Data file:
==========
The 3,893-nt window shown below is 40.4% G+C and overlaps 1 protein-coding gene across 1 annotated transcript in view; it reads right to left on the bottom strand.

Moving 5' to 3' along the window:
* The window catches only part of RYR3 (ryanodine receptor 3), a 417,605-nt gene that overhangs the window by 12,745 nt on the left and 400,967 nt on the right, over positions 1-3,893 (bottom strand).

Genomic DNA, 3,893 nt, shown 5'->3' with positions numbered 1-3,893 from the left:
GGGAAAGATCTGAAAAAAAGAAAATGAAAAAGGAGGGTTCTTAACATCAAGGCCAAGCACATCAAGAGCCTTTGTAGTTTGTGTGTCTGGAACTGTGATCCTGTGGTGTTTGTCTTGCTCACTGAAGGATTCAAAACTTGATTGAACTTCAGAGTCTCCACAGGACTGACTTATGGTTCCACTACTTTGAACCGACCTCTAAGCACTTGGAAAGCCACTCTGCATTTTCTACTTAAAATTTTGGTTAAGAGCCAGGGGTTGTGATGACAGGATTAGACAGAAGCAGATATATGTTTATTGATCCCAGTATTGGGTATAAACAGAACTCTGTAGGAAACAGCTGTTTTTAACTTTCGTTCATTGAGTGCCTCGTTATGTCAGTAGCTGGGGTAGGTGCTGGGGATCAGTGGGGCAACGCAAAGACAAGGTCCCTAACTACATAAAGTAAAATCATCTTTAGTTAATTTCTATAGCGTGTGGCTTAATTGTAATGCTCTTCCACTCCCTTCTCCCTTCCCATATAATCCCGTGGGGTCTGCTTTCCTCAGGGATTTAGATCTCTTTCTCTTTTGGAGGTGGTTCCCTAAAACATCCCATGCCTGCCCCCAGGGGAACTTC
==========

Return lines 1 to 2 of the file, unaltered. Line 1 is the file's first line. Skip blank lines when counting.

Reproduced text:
The 3,893-nt window shown below is 40.4% G+C and overlaps 1 protein-coding gene across 1 annotated transcript in view; it reads right to left on the bottom strand.

Moving 5' to 3' along the window: